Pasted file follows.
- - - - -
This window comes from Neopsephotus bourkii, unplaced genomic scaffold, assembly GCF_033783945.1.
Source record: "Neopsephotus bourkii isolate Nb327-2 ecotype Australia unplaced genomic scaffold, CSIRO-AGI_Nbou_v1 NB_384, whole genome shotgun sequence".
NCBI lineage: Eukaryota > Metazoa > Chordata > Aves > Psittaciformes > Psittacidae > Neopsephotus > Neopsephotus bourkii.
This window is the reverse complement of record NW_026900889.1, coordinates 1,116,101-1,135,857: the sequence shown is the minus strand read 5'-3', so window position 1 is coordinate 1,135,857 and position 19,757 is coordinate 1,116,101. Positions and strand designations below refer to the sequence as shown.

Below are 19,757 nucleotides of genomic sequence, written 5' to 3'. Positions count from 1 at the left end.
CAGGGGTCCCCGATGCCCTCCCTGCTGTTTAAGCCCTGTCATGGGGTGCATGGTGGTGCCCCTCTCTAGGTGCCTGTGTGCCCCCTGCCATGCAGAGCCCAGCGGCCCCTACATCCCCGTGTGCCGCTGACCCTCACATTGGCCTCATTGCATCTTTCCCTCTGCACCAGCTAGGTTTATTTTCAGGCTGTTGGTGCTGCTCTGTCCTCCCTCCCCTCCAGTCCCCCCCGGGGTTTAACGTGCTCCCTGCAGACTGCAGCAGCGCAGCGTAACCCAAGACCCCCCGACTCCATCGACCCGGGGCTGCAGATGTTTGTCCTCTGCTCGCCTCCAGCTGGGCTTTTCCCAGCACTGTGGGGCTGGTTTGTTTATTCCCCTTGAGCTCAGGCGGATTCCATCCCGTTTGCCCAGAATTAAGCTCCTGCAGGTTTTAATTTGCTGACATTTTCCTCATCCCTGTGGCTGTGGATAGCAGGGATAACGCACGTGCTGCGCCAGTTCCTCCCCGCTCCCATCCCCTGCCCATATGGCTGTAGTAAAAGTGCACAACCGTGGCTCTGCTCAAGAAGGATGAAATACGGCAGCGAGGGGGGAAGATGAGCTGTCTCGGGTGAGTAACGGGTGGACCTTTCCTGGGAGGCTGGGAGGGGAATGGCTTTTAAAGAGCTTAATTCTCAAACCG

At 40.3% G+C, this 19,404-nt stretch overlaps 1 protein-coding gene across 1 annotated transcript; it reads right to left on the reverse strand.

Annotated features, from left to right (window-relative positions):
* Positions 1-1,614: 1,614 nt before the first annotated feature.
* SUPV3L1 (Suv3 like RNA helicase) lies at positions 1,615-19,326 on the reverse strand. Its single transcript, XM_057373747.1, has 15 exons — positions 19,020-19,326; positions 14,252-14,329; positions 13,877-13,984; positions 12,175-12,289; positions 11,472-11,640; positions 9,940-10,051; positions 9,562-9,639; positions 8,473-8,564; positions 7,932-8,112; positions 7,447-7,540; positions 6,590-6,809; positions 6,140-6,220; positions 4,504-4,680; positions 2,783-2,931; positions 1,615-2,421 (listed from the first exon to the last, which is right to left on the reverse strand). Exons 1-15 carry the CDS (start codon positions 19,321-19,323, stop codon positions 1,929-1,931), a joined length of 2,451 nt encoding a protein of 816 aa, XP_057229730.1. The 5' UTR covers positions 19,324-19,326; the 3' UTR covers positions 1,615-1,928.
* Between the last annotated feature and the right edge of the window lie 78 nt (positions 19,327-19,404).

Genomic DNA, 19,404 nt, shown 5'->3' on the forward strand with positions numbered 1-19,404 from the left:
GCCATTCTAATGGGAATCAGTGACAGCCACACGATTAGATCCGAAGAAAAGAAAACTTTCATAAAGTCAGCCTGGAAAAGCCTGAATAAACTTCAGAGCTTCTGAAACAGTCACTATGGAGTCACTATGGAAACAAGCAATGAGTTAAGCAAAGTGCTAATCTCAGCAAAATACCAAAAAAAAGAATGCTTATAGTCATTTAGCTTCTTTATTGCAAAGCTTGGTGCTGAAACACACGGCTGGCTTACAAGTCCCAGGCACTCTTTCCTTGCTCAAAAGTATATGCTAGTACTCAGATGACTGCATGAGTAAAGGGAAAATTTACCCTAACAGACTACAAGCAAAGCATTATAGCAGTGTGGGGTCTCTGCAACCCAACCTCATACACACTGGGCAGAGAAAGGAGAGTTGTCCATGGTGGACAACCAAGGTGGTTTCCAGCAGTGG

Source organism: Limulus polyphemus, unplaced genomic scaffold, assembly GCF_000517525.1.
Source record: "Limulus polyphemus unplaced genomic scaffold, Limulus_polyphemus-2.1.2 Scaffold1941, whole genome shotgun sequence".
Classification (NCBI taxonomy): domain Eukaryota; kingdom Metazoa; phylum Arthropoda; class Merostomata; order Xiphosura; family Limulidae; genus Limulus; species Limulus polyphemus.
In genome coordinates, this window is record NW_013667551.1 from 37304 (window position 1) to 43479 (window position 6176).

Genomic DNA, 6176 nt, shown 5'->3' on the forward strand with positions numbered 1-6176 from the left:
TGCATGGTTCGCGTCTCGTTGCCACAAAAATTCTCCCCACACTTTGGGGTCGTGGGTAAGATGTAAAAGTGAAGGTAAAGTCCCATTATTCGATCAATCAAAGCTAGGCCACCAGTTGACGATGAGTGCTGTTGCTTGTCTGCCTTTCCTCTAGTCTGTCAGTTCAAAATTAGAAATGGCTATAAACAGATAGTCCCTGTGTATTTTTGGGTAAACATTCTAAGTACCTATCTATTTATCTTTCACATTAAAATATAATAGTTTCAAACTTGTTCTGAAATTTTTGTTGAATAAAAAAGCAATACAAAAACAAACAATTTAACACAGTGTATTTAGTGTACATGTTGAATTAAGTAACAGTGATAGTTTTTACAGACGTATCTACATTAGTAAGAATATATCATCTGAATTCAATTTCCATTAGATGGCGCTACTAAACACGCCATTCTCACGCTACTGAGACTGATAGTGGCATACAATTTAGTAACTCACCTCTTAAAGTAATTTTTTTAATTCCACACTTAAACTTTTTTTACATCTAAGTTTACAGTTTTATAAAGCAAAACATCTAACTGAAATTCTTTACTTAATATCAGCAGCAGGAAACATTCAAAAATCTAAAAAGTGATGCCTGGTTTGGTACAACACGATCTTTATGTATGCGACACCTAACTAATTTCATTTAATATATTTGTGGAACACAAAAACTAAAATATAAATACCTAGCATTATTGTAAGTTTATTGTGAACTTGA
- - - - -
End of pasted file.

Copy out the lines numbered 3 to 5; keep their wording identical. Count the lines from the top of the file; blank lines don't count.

NCBI lineage: Eukaryota > Metazoa > Chordata > Aves > Psittaciformes > Psittacidae > Neopsephotus > Neopsephotus bourkii.
This window is the reverse complement of record NW_026900889.1, coordinates 1,116,101-1,135,857: the sequence shown is the minus strand read 5'-3', so window position 1 is coordinate 1,135,857 and position 19,757 is coordinate 1,116,101. Positions and strand designations below refer to the sequence as shown.

Below are 19,757 nucleotides of genomic sequence, written 5' to 3'. Positions count from 1 at the left end.